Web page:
If I were making smelling bottles right now I would dig around my kitchen cupboard first. You could use lemon extract, vanilla (although mine smells like rum because it's real from a local farm so that wouldn't work!), orange extract; or spices such as cloves, cinnamon, garlic powder, etc. I'm thinking that if you use spices you could still put it in the bottom of the bottle and put a cotton ball on top so it won't spill out. OR, maybe (thinking out loud, I haven't actually done it), simmer in some oil like you would to make garlic oil and put a few drops on a cotton ball.
Here are some bottles that could be used for Montessori Smelling Bottles:
This is my favorite because it closes to seal in the scent but flips open easily for the child to use:
I like these because they have the porous lid under the screwtop lid. I actually use these for homegrown spices and find them for the same price locally $1/bottle is not a bad price:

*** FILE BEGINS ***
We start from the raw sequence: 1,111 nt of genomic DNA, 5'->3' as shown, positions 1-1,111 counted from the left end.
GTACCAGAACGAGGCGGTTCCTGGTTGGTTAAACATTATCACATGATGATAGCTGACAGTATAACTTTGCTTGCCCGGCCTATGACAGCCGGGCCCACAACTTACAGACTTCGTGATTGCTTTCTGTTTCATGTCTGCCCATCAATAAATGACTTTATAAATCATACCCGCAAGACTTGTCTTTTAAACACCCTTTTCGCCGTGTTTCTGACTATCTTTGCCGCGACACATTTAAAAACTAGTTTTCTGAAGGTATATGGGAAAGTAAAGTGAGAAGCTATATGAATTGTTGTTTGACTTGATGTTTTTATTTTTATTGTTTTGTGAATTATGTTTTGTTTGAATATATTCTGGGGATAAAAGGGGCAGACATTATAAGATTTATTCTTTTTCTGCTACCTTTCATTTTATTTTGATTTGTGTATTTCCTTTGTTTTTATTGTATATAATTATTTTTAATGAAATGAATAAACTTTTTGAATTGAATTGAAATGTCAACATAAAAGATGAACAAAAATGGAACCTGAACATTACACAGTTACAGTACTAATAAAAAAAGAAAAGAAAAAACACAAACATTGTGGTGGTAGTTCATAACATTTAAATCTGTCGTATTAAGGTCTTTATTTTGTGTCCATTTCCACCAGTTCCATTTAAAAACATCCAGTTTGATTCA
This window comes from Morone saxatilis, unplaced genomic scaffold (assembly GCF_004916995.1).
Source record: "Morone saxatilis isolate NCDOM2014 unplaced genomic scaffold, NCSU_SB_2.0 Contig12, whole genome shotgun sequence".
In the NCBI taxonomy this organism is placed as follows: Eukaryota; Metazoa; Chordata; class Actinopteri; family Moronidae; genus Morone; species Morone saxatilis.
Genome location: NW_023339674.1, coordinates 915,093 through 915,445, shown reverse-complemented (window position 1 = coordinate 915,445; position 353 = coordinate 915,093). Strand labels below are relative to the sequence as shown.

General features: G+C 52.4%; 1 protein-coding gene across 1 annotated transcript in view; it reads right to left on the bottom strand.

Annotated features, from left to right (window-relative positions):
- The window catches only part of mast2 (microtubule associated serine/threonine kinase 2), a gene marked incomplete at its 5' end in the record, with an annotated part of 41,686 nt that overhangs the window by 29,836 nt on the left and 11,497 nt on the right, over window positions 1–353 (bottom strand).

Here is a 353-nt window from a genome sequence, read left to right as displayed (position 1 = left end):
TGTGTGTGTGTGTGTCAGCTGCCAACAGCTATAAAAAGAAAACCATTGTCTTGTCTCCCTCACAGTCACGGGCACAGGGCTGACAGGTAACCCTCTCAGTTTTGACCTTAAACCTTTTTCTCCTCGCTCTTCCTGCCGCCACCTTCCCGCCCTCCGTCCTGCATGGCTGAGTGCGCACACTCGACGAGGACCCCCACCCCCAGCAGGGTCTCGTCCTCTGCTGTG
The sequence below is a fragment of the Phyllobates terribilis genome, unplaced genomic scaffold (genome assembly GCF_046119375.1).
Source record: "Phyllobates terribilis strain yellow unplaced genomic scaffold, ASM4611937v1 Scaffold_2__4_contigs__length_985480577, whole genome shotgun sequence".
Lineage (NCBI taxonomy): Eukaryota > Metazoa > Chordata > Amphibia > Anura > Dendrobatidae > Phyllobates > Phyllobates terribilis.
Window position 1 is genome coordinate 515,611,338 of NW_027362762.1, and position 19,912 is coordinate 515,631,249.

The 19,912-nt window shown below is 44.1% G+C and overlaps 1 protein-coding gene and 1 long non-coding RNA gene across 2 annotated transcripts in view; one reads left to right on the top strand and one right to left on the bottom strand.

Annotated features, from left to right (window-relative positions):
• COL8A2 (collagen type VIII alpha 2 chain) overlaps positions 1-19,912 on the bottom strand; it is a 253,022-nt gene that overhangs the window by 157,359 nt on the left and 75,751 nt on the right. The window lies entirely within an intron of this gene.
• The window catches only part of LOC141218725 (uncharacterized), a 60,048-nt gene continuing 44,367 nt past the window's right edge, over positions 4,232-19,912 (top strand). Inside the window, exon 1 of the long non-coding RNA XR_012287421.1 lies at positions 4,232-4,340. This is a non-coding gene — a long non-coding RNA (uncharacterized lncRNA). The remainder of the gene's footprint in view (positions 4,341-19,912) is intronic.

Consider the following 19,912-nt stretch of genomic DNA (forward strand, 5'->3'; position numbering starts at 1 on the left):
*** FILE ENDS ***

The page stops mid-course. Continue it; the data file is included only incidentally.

I'm determined to learn to make some cheese. We already make cream cheese and I would like to learn to make Mozzarella from fresh milk at least. I've checked out a million books on cheese making which are competing for my time with the chicken books that I had already checked out!
A friend told me today that you get approximately 1 pound of cheese from 1 gallon of milk. Bummer, not a great money saver. However, with my $5/gallon milk it STILL comes out to the same price as the Wal-Mart brand cheese plus no freaky Frankenstein additives [and certainly no "mold inhibitors" - in cheese? They're kidding right? Mold is what makes cheese... cheese. Plus, if cheese (or any "food" for that matter) can't mold due to additives then I don't want to eat it. I'd rather cut off mold or have to throw some away now and then - which never happens around here! - than eat food that is so far removed from nature that it doesn't mold. Getting off of my little soapbox now!]. At least I'll have lots of whey for a boost of glutathione-building.
I've learned that it wasn't such a great idea to cook the chickens immediately after processing. They're a little tough (okay, stringy is more descriptive but it sounds much too unappetizing). We should have just packed them raw and frozen them uncooked or let them sit in the fridge for 2 days before cooking and freezing. [Thanks to those who gave me such good advice - I only wish I has asked beforehand!]